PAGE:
- The Washington Times - Sunday, November 16, 2008

It seems like every time I turn around, someone is talking with me about how much they crave intimacy in their marriage, but they have no earthly idea how to go about getting what they want and need.

I recently heard Sue Johnson, author of “Hold Me Tight,” speak on this very topic. Her words were profound and thought-provoking.

According to Mrs. Johnson, the director of the Ottawa Couple and Family Institute and professor of clinical psychology at the University of Ottawa, intimacy - the need to be held and to be soothed while staying in the loving arms of another - goes from the cradle to the grave. We are all born with this vulnerability, and one of the very real issues of your most meaningful love relationships is how you deal with it. Do you deal with it in a way that pulls people close or pushes them away?

Interestingly, one of the most distressing things Mrs. Johnson said she sees as a therapist is when she asks a client if they could imagine asking their partner for the deep reassurance they need. The response is usually, “No I couldn’t do that because I am not supposed to feel that way. That means I am not acting like an adult, that I am immature, weak and have some kind of problem.”

How sad. Based on the latest research, this statement could not be further from the truth. How in the world are we to connect and create intimacy with the person we love if we can’t talk about what we need?

Whether it is out loud or only to themselves, people young and old alike are constantly asking questions such as:

Do you love me?

Do I matter to you?

Will you come when I call?

Am I valued and accepted by you?

Of great concern to Mrs. Johnson is the fact that more and more people are living in couple relationships in isolation, putting enormous pressure on the spouse to meet all these emotional needs. As emotional isolation is more the order of the day, we are building societies in a way that has nothing to do with how we are wired.

Over time, society has sent the message that there is something wrong with needing other people. Yet Mrs. Johnson says research consistently shows it is in our DNA to need someone to depend on, a lover, one who can offer reliable emotional comfort. Bonding emotionally is all about our innate need for safe emotional connection.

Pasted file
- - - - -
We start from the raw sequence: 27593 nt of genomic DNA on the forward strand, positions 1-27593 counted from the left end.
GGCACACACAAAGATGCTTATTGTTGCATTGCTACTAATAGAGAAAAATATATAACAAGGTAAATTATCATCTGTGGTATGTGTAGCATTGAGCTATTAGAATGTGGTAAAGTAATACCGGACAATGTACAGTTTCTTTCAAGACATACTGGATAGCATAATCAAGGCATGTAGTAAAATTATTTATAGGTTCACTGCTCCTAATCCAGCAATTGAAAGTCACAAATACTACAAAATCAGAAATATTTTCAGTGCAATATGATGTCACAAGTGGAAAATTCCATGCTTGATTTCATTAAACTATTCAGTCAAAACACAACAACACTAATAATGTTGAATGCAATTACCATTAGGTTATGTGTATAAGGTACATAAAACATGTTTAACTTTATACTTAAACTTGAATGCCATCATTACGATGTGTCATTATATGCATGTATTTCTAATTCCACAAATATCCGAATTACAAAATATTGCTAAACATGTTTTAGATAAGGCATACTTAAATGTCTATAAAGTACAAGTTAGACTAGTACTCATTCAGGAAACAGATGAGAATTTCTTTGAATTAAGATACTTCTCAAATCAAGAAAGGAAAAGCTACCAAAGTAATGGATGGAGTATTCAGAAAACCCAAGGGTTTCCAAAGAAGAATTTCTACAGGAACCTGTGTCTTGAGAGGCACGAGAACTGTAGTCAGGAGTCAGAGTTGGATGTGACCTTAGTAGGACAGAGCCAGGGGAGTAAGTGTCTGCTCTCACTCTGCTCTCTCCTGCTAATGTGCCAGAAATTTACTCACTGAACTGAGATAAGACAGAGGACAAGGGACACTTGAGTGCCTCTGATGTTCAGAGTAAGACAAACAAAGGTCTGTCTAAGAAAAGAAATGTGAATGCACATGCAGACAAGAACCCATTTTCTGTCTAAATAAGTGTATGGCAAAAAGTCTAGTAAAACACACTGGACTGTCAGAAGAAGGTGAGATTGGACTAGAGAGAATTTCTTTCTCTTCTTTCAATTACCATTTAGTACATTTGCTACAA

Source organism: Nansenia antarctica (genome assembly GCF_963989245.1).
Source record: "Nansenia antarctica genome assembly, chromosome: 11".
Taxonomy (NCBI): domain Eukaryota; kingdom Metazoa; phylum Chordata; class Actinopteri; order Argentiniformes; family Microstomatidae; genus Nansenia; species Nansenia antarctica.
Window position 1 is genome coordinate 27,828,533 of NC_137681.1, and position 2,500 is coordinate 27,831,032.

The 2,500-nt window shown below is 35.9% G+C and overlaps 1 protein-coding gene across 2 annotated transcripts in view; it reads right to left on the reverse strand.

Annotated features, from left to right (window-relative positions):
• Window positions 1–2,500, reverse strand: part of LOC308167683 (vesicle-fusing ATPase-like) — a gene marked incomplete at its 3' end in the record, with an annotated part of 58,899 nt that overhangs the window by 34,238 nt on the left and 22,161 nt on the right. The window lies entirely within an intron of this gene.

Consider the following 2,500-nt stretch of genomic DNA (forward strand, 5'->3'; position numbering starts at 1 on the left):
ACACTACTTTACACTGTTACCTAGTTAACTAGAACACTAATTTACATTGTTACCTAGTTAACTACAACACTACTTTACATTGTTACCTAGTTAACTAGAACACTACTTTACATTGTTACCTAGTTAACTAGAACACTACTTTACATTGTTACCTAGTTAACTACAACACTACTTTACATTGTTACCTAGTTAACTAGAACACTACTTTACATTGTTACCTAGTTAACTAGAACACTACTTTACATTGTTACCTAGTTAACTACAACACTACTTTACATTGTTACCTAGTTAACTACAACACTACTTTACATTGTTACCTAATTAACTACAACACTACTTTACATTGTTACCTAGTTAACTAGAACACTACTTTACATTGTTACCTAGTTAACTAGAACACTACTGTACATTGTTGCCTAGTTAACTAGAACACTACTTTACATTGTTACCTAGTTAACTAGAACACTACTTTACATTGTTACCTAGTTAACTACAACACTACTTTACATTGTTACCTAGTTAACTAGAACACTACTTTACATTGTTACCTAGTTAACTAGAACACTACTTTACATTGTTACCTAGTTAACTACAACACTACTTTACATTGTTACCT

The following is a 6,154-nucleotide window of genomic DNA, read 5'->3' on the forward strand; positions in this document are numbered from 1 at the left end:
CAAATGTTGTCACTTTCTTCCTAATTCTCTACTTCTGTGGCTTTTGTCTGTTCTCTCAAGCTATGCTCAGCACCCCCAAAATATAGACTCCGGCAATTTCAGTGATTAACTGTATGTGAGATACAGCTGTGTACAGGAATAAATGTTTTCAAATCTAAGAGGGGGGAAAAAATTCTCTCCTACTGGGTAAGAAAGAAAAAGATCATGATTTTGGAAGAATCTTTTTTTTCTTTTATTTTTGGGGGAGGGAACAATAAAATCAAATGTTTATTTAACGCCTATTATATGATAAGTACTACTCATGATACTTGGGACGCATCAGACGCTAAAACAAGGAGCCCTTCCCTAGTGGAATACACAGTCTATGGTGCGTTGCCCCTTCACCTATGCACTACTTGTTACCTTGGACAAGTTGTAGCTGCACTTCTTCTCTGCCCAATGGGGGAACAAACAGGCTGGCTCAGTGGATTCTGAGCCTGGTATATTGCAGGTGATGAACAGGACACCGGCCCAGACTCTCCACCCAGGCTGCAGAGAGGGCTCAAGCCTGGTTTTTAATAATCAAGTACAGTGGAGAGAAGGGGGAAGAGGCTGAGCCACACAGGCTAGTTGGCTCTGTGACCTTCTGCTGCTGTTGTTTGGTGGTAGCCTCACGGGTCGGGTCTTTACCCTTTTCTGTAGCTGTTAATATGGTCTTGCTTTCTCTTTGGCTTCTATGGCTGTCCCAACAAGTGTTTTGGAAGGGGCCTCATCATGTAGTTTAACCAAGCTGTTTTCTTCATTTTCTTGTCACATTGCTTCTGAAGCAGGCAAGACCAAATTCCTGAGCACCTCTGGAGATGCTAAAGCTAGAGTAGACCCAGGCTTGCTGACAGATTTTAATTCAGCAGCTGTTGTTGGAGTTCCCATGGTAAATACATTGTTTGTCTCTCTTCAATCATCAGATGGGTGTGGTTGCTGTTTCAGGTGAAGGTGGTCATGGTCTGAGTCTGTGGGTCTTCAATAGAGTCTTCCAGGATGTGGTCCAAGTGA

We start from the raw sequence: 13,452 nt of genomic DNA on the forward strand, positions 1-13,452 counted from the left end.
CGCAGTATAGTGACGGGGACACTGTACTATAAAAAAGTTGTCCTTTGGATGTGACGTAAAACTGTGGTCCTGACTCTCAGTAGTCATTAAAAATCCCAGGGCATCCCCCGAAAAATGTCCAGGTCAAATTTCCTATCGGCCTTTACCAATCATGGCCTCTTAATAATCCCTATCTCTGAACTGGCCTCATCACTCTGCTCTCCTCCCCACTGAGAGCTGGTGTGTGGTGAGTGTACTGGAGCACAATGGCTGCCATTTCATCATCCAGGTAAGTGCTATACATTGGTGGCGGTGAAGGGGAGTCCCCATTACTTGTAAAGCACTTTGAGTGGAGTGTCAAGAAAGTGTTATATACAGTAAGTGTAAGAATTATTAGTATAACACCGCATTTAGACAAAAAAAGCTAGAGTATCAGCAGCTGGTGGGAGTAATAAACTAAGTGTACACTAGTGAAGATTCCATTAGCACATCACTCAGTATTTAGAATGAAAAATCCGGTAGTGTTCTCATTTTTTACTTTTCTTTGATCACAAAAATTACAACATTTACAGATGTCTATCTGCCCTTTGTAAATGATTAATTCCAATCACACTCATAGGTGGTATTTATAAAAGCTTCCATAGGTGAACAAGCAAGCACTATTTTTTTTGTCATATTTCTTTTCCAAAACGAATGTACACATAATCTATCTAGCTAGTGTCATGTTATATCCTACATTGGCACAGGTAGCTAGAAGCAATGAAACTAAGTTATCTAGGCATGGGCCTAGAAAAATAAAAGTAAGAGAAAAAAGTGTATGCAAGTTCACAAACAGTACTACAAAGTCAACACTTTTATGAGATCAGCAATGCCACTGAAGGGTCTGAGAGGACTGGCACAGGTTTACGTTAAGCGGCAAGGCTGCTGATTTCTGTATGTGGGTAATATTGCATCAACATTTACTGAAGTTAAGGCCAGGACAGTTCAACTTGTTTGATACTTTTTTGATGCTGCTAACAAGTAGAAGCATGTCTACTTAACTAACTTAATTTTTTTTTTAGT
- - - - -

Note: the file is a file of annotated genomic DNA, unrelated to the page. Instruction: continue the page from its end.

The very best modeling you can do for your children is having a great love relationship with your spouse. In doing so, your parenting skills and ability to connect with your children goes up exponentially.

If you find yourself in a relationship where there is no emotional intimacy, there is hope. Here are a few suggestions for establishing or re-establishing emotional connectedness in marriage:

• Put down the electronics. While most consider them a blessing, they can be a curse when it comes to emotional intimacy in your marriage. Put away your cell phone, iPod and computers.

• Attend marriage enrichment classes that will help you turn your relationship around.

• Intentionally set time aside to be alone together to communicate about your lives, your feelings and your deepest needs.

• Read a book like “Hold Me Tight.”

• Seek help from a marriage-friendly counselor.

• Don’t give up. Emotional connection takes time and a willingness from both people to take risks and responsibility for their part in reconnecting.

“Love is the greatest source of strength we have,” Mrs. Johnson says. “Sex, money and kids are what people say they fight about the most. What they are really fighting about is the desire to connect on a deeper level to manage some of these differences in a constructive manner.

“The drive to emotionally attach is as basic to life, heath and happiness as the drives for food, shelter or sex,” she says. “We need emotional attachments with a few irreplaceable others to be physically and mentally healthy to survive.”

In the end, if we don’t work to create this vital emotional connectivity, we are missing the boat in our marriage, which will impact our children, and, ultimately, society.

Julie Baumgardner is executive director of First Things First, an organization dedicated to strengthening marriages and families through education, collaboration and mobilization. She can be reached at [email protected]

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